Minister faults human rights defenders for reluctance to push Bill

The state Minister for Agriculture Mr Fred Bwino Kyakulaga speaks during a public dialogue in Jinja City on International Day of human rights Defenders.  PHOTO/ ABUBAKER KIRUNDA

What you need to know:

  • He said protecting human rights is a “mandatory programme” for the National Resistance Movement (NRM) government.

The State Minister for Agriculture, Mr Fred Bwino Kyakulaga, has faulted human rights defenders for allegedly being “slow” in pushing Parliament to fast-track the Human Rights Defenders’ Bill.

The Bill, fronted by West Budama Member of Parliament, Mr Fox Odoi, seeks to foster stronger partnerships and collaboration between the government and human rights defenders, while promoting adherence to international human rights standards and best practices.
However, Mr Kyakulaga says the Bill is “dying away”, and urged all human rights defenders to be close to the government as a partner in their struggle to defend abuses of human rights.

He added that protecting human rights is a “mandatory programme” for the National Resistance Movement (NRM) government.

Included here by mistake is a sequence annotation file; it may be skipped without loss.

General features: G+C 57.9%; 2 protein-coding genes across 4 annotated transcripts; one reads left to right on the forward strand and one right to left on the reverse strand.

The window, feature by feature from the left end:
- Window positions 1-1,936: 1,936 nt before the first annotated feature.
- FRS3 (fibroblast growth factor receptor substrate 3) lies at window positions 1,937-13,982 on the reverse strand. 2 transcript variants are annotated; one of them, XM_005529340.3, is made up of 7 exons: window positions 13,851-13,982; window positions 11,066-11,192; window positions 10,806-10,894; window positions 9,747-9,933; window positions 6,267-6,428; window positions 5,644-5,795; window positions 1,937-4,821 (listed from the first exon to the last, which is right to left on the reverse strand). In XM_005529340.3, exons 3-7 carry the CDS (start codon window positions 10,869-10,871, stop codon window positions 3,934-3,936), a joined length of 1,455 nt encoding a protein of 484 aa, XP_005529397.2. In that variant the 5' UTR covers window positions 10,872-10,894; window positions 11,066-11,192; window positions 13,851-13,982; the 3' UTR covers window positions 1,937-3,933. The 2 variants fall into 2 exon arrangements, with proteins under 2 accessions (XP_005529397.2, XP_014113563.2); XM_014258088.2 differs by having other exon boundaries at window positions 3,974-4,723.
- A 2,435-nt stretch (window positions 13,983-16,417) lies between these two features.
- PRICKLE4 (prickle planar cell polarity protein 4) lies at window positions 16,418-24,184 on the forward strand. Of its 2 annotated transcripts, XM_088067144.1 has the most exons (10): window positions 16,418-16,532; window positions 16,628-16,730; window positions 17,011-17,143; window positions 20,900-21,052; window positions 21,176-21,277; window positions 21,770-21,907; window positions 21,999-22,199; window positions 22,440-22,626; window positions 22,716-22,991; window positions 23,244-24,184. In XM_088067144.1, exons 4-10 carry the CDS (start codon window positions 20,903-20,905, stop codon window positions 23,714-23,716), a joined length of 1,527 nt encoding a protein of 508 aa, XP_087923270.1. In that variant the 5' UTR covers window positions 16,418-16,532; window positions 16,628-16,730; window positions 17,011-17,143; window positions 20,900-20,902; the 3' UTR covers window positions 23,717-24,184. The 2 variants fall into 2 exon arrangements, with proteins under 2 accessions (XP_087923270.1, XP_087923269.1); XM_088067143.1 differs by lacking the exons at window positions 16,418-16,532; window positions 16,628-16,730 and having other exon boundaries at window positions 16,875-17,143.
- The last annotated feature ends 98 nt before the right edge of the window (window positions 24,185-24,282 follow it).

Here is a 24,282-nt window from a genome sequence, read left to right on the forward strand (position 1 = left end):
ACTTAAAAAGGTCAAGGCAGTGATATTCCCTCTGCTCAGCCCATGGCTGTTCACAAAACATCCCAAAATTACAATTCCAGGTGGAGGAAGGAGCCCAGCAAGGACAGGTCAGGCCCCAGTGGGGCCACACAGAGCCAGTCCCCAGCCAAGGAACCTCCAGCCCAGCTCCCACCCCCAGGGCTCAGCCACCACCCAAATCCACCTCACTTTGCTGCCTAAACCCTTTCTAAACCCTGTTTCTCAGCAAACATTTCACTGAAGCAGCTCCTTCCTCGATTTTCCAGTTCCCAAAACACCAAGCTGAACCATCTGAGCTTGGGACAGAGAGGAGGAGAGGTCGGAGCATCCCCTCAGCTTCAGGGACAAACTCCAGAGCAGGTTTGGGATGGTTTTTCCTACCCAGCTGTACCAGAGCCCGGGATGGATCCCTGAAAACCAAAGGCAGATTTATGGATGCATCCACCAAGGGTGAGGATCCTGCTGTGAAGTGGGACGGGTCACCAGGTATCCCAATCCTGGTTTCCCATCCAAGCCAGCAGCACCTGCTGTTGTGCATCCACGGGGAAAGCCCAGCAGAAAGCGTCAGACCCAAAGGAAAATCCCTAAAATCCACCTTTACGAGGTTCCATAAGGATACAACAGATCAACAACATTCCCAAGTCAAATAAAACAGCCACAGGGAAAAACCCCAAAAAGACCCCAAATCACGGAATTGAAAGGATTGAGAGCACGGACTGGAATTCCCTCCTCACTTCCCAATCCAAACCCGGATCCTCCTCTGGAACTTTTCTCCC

Mr Kyakulaga made the revelation during a public dialogue organised by the National Coalition for Human Rights Defenders ahead of the International Day of Human Rights Defenders celebrations on Saturday.

Mr Kyakulaga says the government is committed to supporting human rights and organisations protecting abuses of human rights; however, their effort is at times frustrated by those defending human rights abuses.
“I always sit in Cabinet and Parliament, but I am surprised that there was no brief about this day,’’ he said, adding that human rights defenders tend to work in isolation yet the government has got a big role to play in the course of achieving their goals.

He said involving the government, especially line ministries like Justice and Constitutional Affairs, would enable them have a platform for debating their issues.
“When the NRM government came to power in 1986, the first thing done was to constitute a special organ to research on issues of human rights abuses,’’ Mr Kyakulaga explained.

The executive director of the National Coalition for Human Rights Defenders, Mr Robert Kirenga, says they have not lost hope in the Bill and are working around the clock for it to return to the Floor of Parliament.
He, however, noted that the issues of human rights abuses still come up in the country, and urged the populace not to lose hope because the defenders are there to advocate for them.